The Wading of the Sun

There is an old custom, almost dead now. It is only in hidden and unfrequented spots that it still survives – I mean ‘the wading of the sun.’ It was common enough thirty years ago. The modus operandi was as follows :- As the sun rose on Easter morn, a bucket of water was placed in such a position that the sun was reflected in it. If the sun waded, i.e. glimmered in the water, it would rain that day; but if it kept fine in the morning and rained in the afternoon, then the spring would be fine and the autumn wet, and vice versa. On this morning too the flight of crows was carefully observed; if they settled near home, instead of flying far afield to feed, the farmer shook his head, for they plainly told him, by doing so, that grub and other pests would sorely afflict his crops that year.

Yorkshire Wit, Character, Folklore & Customs

R. Blakeborough 1911

Published by W. Rapp & Son Ltd. Dundas St. Saltburn by the Sea


Sea Coal


Sea coal is a rare bounty on Saltburn beach, generally only found after large storms and spring tides. The coal originates from offshore seams and has been gathered from North East beaches since at least the 7th century.

I was taught to use sea coal sparingly as it burns with great heat and can damage a fireplace. It is best used to cover a fire at the end of a night where it forms a crust which retains the heat of the fire until the following morning. I was also taught that a fire should not be extinguished but allowed to go out naturally.

A Suicide a Wen & a ‘Wise Woman’


The body of a suicide who had hanged himself in Hesleden-Dene, not far from Hartlepool, was laid in an outhouse, awaiting the coroner’s inquest. The wife of a pitman at Castle Eden Colliery, suffering from a wen* in the neck, according to advice given her by a ‘wise woman’ went alone and lay all night in the outhouse, with the hand of the corpse on her wen. She had been assured that the hand of a suicide was an infallible cure. The shock to the nervous system form that terrible night was so great that she did not rally for some months, and eventually died from the wen. This happened about the year 1853, under the cognisance of my informant, The Rev. Canon Tristram.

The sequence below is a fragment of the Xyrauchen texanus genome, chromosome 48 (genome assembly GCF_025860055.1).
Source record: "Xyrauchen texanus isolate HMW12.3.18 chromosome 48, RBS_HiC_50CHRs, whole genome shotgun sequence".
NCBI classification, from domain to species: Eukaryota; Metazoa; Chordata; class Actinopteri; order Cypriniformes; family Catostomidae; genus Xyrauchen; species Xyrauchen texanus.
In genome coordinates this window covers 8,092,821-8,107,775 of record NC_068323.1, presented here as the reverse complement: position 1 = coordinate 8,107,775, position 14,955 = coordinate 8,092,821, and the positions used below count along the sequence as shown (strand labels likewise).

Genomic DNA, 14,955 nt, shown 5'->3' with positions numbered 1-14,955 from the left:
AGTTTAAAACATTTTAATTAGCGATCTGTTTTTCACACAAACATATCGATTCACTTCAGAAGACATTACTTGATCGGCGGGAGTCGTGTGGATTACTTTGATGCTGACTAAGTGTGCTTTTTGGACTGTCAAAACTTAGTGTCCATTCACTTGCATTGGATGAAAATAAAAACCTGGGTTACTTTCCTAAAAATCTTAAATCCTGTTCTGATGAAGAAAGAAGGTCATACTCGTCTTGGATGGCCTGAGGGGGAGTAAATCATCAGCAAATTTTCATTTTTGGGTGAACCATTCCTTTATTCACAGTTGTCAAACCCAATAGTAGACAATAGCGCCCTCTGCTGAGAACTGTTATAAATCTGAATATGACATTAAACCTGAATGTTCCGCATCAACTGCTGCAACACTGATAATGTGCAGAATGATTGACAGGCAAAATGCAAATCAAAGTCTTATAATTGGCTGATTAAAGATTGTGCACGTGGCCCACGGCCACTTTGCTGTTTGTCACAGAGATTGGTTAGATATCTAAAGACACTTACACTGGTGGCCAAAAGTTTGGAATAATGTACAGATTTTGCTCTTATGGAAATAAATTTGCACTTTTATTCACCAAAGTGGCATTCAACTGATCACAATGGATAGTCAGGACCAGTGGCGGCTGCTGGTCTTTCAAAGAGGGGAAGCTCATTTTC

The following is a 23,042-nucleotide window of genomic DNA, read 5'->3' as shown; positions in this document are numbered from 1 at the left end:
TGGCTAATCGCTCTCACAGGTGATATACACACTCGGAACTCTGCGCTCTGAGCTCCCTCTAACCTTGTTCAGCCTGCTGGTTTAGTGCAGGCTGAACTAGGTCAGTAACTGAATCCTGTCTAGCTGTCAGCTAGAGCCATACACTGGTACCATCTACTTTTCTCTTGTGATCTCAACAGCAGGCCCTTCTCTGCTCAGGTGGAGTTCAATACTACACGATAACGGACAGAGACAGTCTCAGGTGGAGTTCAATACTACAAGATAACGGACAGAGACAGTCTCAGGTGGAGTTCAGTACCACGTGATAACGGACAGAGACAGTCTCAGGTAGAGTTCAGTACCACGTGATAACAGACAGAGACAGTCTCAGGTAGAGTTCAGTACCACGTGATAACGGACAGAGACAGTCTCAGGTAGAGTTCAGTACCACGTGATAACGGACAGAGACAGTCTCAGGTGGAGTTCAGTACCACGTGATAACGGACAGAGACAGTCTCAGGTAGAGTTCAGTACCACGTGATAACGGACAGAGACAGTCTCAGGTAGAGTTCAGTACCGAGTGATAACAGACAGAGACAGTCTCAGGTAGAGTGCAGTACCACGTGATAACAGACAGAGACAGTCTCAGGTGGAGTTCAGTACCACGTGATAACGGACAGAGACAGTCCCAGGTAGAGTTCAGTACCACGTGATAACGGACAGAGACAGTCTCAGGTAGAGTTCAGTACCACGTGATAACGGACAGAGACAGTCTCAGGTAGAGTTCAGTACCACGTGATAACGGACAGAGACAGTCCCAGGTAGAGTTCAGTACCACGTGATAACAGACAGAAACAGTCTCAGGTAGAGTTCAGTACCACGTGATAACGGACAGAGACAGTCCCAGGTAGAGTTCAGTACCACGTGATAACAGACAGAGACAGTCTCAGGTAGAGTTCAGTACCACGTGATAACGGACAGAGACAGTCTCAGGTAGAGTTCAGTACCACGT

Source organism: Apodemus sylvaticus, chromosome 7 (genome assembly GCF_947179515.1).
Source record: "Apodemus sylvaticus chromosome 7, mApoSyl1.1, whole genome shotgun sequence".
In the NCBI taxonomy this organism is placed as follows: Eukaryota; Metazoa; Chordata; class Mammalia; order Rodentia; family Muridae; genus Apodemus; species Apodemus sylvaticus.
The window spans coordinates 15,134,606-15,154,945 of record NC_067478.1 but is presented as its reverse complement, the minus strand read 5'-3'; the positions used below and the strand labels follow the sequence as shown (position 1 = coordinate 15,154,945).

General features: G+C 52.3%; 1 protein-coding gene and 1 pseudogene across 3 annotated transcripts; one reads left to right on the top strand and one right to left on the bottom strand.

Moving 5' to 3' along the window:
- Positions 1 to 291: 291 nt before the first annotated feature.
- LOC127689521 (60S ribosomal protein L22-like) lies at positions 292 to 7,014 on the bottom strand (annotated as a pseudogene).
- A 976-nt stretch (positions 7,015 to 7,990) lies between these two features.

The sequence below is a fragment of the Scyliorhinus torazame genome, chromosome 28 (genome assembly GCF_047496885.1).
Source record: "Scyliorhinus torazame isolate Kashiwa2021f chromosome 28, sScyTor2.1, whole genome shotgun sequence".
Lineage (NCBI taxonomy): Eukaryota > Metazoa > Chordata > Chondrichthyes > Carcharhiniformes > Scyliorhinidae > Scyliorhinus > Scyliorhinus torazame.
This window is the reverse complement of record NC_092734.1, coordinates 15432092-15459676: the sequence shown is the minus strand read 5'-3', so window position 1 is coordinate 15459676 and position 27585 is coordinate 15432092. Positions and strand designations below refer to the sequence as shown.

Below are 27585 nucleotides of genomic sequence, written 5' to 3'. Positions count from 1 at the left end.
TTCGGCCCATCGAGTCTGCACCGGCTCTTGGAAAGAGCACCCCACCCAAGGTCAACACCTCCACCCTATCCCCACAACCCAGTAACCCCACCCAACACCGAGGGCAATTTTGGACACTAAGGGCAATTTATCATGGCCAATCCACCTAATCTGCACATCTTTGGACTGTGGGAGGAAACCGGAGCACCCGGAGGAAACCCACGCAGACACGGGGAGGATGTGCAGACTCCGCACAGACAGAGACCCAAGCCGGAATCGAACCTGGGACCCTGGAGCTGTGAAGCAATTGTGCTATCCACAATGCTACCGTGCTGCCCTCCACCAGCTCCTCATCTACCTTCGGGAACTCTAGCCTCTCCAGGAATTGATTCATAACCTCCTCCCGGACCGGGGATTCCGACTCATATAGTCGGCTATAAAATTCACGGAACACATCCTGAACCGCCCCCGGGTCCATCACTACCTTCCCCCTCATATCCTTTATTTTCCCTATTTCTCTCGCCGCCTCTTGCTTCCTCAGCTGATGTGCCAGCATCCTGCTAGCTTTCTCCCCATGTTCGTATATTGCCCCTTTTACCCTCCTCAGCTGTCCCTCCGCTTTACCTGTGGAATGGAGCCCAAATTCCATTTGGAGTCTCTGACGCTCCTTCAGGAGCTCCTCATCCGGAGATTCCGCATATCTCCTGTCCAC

Notes on the Folk-Lore of the Northern Counties of England and the Borders.

William Henderson 1879

*Wen – a boil or cyst.


A singular circumstance has been related to me as having occurred a few years ago at a funeral, in the village of Stranton, near West Hartlepool.

The vicar was standing at the churchyard gate awaiting the arrival of the funeral party, when to his surprise the whole group, who had arrived within a few yards of him, suddenly wheeled round and made the circuit of the churchyard wall, thus traversing its west, north, and east boundaries, and making the distance some five or six times greater than was necessary. The vicar, astonished at the proceeding, asked the sexton the reason of so extraordinary a movement. The reply was as follows: “Why, ye wad no hae them carry the dead again the sun; the dead maun ay go wi’ the sun.”


This custom is doubtless an ancient British or Celtic one, and corresponds with the Highland usage of making the deazil, or walking three time’s round a person according to the course of the sun. Old Highlanders will still make the deazil around those to whom they wish well. To go round the person in the opposite direction, or ” withershins,” is an evil incantation, and brings ill fortune.

Notes on the folklore of the Northern Counties of England and the Borders

William Henderson 1879

Plant Lore


The fruit of the blackberry bramble is vulgarly known in this district by the name of bumble kyte, from its being supposed to cause flatulency when eaten in too great a quantity. No knowledgeable boy will eat these berries after Michaelmas Day, because the arch-fiend is believed to ride along the hedges on the eve of that great festival and pollute everything that grows in them, except the sloes, by touching them with his club foot. The same notion prevails further north, where the bramble-berries are called lady’s garter berries.

bramble print


It was formerly supposed thought “fern seed” was obtainable only at the exact hour of midnight, on the eve of the day on which Saint John the Baptist was born ; and people believed that if they gathered it at that particular time, it would endow them with the power of walking invisible. The right way to obtain it was to hold a plate under the plant, and let the seed fall into it of its own accord, for if was shaken off by the hand it lost its virtue. This belief was founded on the doctrine of signatures, according to which certain herbs were held to be specific remedies for particular diseases, because they bore upon them some impress of the symptoms accompanying them. Thus the liver wort was supposed to be a sovereign remedy against the heat and inflammation of the liver, because it was shaped like that organ ; the lungwort, from its spotted leaves, was a popular remedy for diseased lungs ; the pilewort, on account of the small knobs on the roots, was administered in cases of hemorrhoids ; The seed of the fern, being on the back of the plant, and so small as to escape the sight of ordinary observers, was assumed to have the property of rendering those who tasted it, or carried it about their persons, invisible for the time.